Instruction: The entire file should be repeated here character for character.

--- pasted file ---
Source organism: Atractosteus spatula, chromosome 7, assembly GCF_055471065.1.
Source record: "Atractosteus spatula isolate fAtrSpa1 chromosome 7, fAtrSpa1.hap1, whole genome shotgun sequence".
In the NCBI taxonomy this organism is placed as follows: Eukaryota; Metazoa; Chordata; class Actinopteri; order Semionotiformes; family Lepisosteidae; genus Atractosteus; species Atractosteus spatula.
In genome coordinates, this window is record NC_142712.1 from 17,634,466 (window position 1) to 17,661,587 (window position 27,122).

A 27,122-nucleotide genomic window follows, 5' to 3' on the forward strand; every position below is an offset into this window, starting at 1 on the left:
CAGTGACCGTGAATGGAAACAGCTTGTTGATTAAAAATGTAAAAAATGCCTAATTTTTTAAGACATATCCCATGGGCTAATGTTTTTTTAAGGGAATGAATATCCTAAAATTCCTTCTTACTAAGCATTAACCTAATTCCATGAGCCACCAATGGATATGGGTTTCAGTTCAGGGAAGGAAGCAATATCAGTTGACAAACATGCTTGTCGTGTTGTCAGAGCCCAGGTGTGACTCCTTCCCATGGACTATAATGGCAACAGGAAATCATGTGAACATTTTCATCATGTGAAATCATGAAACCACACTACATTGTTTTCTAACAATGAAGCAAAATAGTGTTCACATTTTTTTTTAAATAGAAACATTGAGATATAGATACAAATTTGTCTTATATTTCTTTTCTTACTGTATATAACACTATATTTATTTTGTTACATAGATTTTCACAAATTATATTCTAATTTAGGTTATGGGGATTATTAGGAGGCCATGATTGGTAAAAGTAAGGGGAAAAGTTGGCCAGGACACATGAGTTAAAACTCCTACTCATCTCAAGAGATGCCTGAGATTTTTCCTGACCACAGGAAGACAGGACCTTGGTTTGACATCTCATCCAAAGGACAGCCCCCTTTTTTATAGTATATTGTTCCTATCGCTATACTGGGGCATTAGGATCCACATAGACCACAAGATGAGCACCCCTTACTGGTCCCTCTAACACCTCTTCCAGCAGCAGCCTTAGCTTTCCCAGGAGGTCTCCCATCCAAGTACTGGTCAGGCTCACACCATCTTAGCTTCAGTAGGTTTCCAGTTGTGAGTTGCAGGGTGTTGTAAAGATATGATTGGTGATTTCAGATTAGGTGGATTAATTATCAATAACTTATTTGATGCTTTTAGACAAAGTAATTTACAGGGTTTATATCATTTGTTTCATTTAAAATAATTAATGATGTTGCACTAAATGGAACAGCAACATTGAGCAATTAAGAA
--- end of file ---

Source organism: Atractosteus spatula, chromosome 7, assembly GCF_055471065.1.
Source record: "Atractosteus spatula isolate fAtrSpa1 chromosome 7, fAtrSpa1.hap1, whole genome shotgun sequence".
In the NCBI taxonomy this organism is placed as follows: Eukaryota; Metazoa; Chordata; class Actinopteri; order Semionotiformes; family Lepisosteidae; genus Atractosteus; species Atractosteus spatula.
In genome coordinates, this window is record NC_142712.1 from 17,634,466 (window position 1) to 17,661,587 (window position 27,122).

A 27,122-nucleotide genomic window follows, 5' to 3' on the forward strand; every position below is an offset into this window, starting at 1 on the left:
CAGTGACCGTGAATGGAAACAGCTTGTTGATTAAAAATGTAAAAAATGCCTAATTTTTTAAGACATATCCCATGGGCTAATGTTTTTTTAAGGGAATGAATATCCTAAAATTCCTTCTTACTAAGCATTAACCTAATTCCATGAGCCACCAATGGATATGGGTTTCAGTTCAGGGAAGGAAGCAATATCAGTTGACAAACATGCTTGTCGTGTTGTCAGAGCCCAGGTGTGACTCCTTCCCATGGACTATAATGGCAACAGGAAATCATGTGAACATTTTCATCATGTGAAATCATGAAACCACACTACATTGTTTTCTAACAATGAAGCAAAATAGTGTTCACATTTTTTTTTAAATAGAAACATTGAGATATAGATACAAATTTGTCTTATATTTCTTTTCTTACTGTATATAACACTATATTTATTTTGTTACATAGATTTTCACAAATTATATTCTAATTTAGGTTATGGGGATTATTAGGAGGCCATGATTGGTAAAAGTAAGGGGAAAAGTTGGCCAGGACACATGAGTTAAAACTCCTACTCATCTCAAGAGATGCCTGAGATTTTTCCTGACCACAGGAAGACAGGACCTTGGTTTGACATCTCATCCAAAGGACAGCCCCCTTTTTTATAGTATATTGTTCCTATCGCTATACTGGGGCATTAGGATCCACATAGACCACAAGATGAGCACCCCTTACTGGTCCCTCTAACACCTCTTCCAGCAGCAGCCTTAGCTTTCCCAGGAGGTCTCCCATCCAAGTACTGGTCAGGCTCACACCATCTTAGCTTCAGTAGGTTTCCAGTTGTGAGTTGCAGGGTGTTGTAAAGATATGATTGGTGATTTCAGATTAGGTGGATTAATTATCAATAACTTATTTGATGCTTTTAGACAAAGTAATTTACAGGGTTTATATCATTTGTTTCATTTAAAATAATTAATGATGTTGCACTAAATGGAACAGCAACATTGAGCAATTAAGAA